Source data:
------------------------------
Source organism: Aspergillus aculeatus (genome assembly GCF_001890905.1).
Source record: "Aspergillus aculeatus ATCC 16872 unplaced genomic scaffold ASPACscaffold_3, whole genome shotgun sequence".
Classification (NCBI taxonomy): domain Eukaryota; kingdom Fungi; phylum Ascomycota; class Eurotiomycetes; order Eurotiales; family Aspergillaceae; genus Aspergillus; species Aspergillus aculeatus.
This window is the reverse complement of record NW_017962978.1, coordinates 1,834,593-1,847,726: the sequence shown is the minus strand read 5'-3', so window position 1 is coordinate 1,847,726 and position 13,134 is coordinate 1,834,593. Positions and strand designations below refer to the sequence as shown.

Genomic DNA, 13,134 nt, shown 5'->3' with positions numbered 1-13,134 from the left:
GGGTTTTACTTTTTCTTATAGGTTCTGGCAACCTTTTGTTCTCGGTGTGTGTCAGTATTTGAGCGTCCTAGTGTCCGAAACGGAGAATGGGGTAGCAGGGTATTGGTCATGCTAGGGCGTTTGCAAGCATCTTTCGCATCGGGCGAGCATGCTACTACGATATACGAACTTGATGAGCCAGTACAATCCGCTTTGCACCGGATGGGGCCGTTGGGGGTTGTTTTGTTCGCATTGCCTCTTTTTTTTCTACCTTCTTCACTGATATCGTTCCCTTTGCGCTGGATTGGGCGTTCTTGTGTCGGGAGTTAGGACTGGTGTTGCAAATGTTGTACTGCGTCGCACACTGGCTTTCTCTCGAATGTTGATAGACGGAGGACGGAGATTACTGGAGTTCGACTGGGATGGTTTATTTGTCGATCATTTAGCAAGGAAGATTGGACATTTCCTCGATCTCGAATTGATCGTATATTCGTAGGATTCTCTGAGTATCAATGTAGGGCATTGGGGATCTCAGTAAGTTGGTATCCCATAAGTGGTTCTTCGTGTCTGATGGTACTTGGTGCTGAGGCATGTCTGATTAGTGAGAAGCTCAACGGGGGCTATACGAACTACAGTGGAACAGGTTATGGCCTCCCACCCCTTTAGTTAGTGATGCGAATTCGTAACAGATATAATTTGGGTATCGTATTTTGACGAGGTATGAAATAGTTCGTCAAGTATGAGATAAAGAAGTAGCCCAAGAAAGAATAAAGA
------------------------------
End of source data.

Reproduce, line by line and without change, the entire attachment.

Source organism: Aspergillus aculeatus (genome assembly GCF_001890905.1).
Source record: "Aspergillus aculeatus ATCC 16872 unplaced genomic scaffold ASPACscaffold_3, whole genome shotgun sequence".
Classification (NCBI taxonomy): domain Eukaryota; kingdom Fungi; phylum Ascomycota; class Eurotiomycetes; order Eurotiales; family Aspergillaceae; genus Aspergillus; species Aspergillus aculeatus.
This window is the reverse complement of record NW_017962978.1, coordinates 1,834,593-1,847,726: the sequence shown is the minus strand read 5'-3', so window position 1 is coordinate 1,847,726 and position 13,134 is coordinate 1,834,593. Positions and strand designations below refer to the sequence as shown.

Genomic DNA, 13,134 nt, shown 5'->3' with positions numbered 1-13,134 from the left:
GGGTTTTACTTTTTCTTATAGGTTCTGGCAACCTTTTGTTCTCGGTGTGTGTCAGTATTTGAGCGTCCTAGTGTCCGAAACGGAGAATGGGGTAGCAGGGTATTGGTCATGCTAGGGCGTTTGCAAGCATCTTTCGCATCGGGCGAGCATGCTACTACGATATACGAACTTGATGAGCCAGTACAATCCGCTTTGCACCGGATGGGGCCGTTGGGGGTTGTTTTGTTCGCATTGCCTCTTTTTTTTCTACCTTCTTCACTGATATCGTTCCCTTTGCGCTGGATTGGGCGTTCTTGTGTCGGGAGTTAGGACTGGTGTTGCAAATGTTGTACTGCGTCGCACACTGGCTTTCTCTCGAATGTTGATAGACGGAGGACGGAGATTACTGGAGTTCGACTGGGATGGTTTATTTGTCGATCATTTAGCAAGGAAGATTGGACATTTCCTCGATCTCGAATTGATCGTATATTCGTAGGATTCTCTGAGTATCAATGTAGGGCATTGGGGATCTCAGTAAGTTGGTATCCCATAAGTGGTTCTTCGTGTCTGATGGTACTTGGTGCTGAGGCATGTCTGATTAGTGAGAAGCTCAACGGGGGCTATACGAACTACAGTGGAACAGGTTATGGCCTCCCACCCCTTTAGTTAGTGATGCGAATTCGTAACAGATATAATTTGGGTATCGTATTTTGACGAGGTATGAAATAGTTCGTCAAGTATGAGATAAAGAAGTAGCCCAAGAAAGAATAAAGA